During most folks childhood there tends to be something, or someone, constant; the constant love of your mother, the constant need to get your homework done before school starts, the best friend who never leaves your side – especially if he has four paws and a wet nose. These are all quite normal but growing up in Northern Ireland there was one overriding constant and that was the rain.
When I left Northern Ireland and came to London it was like moving to the tropics. You get on the plane at Aldergrove airport swathed in ten layers and a sou’wester and you get off at Heathrow and everyone is in tee-shirts and shorts. And the reverse is true, when you make the return trip you leave London in tee-shirt and freeze your bits off the moment the aircraft doors open in Belfast. We say at home there are only two types of weather; “it’s raining” or “it’s about to rain” and it’s said in humour but “many’s a truth said in jest”.
I have lived in London now for twenty-five years and despite the very wet summer we have had here I still have a bit of colour – at least I don’t look like I’ve been sitting down a mine all my life and never seen sunshine but when I go home people stop me and ask where have I been on holiday because I’m so tanned, and I look at them confusingly and then realise that of course, compared to them I’m actually quite tanned, you see, at home in Northern Ireland the natural skin colour is a light blue.
And the weather affects you in ways you don’t (or didn’t) realise, at home it rained a lot so of course you bought big heavy waterproof duffle coats and Parka’s and you tended to eat big heavy warming meals in preference to salads because, well, because the sun didn’t shine long enough for a salad to seem worth it. But coming to London were it rains very little (apart from this summer) it is perfectly normal to wear nice light clothes and that was the biggest change I noticed arriving here – especially in the tourist spots were there were lots of visitors from the continent who always wore brightly coloured clothes.
There are some expression they have here in London that I’ve never heard of before, terms like ‘water shortage’ and ‘hose-pipe ban’, I’d never heard those words before in my life and couldn’t figure out why you would need them. The other phrases I had never heard before but was pleased to learn was ‘what a scorcher’ (not a reference to last night’s curry or it’s revenge this morning) and ‘heatwave’ and ‘too hot’, something I had to get used to saying.
It is said that the Inuit have dozens of words to describe snow conditions, from the state of the stuff lying on the ground to the speed and direction from which it is falling. Perhaps this is not surprising considering community survival used to depend entirely on the correct interpretation of weather conditions and in Northern Ireland we too have many words to describe rain; drizzle, pelting, lashing, bucketing, pissing, perishing, monsoon conditions, peeing etc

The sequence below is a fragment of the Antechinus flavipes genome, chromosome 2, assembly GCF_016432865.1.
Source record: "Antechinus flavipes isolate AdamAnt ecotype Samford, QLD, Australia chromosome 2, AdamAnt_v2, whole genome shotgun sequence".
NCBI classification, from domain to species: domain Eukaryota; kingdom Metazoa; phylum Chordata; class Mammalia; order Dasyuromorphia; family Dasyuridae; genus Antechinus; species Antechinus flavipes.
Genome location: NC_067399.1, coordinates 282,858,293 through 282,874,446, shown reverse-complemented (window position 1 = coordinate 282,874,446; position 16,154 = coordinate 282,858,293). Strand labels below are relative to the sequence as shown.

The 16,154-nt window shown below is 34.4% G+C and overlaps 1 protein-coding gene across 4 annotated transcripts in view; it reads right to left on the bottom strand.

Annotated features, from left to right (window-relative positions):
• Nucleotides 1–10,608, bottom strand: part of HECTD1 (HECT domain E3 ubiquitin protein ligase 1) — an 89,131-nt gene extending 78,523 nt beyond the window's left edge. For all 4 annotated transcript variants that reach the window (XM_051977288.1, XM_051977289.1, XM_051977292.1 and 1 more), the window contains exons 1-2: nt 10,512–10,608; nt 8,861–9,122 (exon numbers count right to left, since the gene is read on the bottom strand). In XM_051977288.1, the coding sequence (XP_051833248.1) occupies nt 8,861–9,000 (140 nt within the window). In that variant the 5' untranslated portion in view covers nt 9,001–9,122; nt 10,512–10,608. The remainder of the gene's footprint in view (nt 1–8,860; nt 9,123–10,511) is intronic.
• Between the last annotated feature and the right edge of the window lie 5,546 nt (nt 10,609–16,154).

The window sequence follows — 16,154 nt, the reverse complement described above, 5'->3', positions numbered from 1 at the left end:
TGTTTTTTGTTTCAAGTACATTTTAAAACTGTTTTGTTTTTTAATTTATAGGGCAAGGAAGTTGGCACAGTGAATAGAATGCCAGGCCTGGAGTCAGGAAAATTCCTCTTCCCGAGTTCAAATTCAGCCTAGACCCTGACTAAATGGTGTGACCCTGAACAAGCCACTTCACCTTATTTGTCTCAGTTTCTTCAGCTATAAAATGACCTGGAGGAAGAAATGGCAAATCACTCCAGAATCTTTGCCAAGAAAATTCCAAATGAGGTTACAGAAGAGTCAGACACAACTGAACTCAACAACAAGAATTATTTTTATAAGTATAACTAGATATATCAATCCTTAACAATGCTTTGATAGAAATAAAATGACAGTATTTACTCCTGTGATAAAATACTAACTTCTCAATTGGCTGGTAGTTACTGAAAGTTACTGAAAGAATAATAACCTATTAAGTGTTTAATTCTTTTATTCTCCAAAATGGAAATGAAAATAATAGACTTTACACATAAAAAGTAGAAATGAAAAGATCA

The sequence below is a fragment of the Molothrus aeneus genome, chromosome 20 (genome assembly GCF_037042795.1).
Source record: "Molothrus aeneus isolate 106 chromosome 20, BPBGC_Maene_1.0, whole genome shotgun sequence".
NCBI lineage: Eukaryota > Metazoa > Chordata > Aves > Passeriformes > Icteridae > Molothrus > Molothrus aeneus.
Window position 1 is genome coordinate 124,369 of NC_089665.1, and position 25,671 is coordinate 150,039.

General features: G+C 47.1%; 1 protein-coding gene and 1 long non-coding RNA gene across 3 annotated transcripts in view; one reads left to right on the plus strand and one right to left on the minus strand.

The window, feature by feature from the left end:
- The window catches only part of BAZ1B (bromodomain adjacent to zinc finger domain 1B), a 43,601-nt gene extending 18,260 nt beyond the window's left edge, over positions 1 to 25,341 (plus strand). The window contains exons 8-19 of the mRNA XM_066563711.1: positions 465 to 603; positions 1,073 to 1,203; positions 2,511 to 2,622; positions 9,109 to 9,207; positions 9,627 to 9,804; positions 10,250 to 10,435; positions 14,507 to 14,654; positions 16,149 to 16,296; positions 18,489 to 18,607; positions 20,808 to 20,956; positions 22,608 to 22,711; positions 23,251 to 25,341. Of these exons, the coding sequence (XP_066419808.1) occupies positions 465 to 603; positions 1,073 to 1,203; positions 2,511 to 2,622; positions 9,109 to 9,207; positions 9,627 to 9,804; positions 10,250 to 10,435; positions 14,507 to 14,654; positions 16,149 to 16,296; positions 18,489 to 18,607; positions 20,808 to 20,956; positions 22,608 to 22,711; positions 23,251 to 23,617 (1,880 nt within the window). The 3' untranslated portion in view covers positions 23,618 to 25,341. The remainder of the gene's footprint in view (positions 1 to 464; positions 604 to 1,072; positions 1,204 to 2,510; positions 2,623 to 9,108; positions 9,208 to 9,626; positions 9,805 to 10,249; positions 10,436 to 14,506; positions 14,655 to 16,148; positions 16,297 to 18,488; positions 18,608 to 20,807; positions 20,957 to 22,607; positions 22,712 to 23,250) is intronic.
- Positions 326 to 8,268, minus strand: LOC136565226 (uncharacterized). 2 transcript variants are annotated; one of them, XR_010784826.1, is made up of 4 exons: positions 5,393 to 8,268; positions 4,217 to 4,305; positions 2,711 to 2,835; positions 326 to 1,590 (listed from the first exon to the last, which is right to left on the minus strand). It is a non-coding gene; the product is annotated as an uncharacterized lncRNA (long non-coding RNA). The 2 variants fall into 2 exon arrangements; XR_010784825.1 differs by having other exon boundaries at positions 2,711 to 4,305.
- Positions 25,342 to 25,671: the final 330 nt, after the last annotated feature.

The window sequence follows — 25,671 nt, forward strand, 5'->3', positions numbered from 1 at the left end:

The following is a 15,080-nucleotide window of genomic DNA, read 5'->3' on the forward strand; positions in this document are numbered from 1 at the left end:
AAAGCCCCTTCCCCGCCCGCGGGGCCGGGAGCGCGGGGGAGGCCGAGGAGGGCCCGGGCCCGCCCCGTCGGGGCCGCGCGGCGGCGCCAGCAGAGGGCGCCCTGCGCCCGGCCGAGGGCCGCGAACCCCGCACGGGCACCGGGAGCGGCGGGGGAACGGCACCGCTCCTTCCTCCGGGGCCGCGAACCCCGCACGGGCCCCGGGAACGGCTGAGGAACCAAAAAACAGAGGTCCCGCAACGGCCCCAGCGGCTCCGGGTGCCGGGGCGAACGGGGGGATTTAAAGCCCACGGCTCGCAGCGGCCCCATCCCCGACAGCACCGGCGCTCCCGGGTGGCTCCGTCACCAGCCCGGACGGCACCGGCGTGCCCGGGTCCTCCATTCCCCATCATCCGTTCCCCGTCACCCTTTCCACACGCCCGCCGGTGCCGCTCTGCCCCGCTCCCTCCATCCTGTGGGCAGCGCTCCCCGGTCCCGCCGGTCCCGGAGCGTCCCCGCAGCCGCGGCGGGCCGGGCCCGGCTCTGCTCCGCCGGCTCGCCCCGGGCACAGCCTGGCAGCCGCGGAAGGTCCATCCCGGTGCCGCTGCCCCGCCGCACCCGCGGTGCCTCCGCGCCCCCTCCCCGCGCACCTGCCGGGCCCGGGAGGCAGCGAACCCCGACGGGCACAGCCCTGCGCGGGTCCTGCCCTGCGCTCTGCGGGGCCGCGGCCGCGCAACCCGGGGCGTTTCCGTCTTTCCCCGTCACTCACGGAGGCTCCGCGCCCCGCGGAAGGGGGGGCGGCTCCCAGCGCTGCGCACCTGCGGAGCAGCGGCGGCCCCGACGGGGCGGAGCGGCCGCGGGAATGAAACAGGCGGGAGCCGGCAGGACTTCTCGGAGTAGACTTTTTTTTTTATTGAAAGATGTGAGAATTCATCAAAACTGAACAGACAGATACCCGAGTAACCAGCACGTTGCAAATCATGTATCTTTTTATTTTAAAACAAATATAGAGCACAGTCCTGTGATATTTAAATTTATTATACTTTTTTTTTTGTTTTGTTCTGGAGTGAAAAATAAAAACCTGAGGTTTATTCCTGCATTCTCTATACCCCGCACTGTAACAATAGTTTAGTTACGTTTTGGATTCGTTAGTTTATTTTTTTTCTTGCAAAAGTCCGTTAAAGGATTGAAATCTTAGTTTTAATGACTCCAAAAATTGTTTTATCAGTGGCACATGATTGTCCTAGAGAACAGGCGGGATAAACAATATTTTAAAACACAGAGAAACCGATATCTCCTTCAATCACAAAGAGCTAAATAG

The weather would creep into our everyday speech unnoticed, we would say phrases like “It lashed out of the heavens the whole time” or it was ‘a soft auld day’ meaning it was raining gently and ‘passion’, you would hear your dad say ‘it’s passion doon’ which once you got past the heavy accent actually means ‘it’s pissing down’ and if you ask your mum how she was she would respond with ‘I’m right as rain’ which ironically means she’s very well. And one of my favourite chat-up lines is ‘your eyes look like the Irish countryside after a soft rain’, never used that line but it’s kind’a sweet. Perhaps one day.
When I was a kid and helping my older brother with his milk round I used to dread looking out the window at 4 in the morning and see the rain chucking it down. However when I moaned to my brother about the bad weather he would say there’s no such thing as bad weather – only the wrong clothes – and he’d make sure I had something waterproof on. During the winter it was particularly miserable, it rained constantly but was cold as well and then the rain would turn to sleet and I’d be frozen. We were constantly carrying cold wet milk bottles and he’d encourage me to run faster to warm myself up and although I was sweating buckets inside, my hands and especially fingers always remained cold.
I always wondered how everyone else, all the grown-ups, used to stay so warm and they let me into a little secret. They used to wear thick woman’s tights under their trousers and one of them pulled up his jeans to show me and yes, he really did have thick tan tights on as well as thick socks and jeans. I did wonder about a few things then, for starters he was very hairy, in fact I think he was part werewolf and just how he managed to get those tights up against the grain of his leg fur was a mystery. Perhaps he shaved his legs. The other thing I used to wonder about was did it stop at woman’s tights, did he wear other items of woman’s apparel and where did he get them from because I knew he wasn’t married, did he walk into Boots The Chemist and size them up against himself and get some very strange looks from the other customers.. But the biggest concern I had was what would happen if he was in an accident and had to go to hospital. He would have got some very strange looks if the nurses cut open his jeans and saw that he was wearing tights. Perhaps they’d think he was a cross dresser..perhaps he was..perhaps all milkmen are..
Yes, I know, I don’t think like everyone else…do I?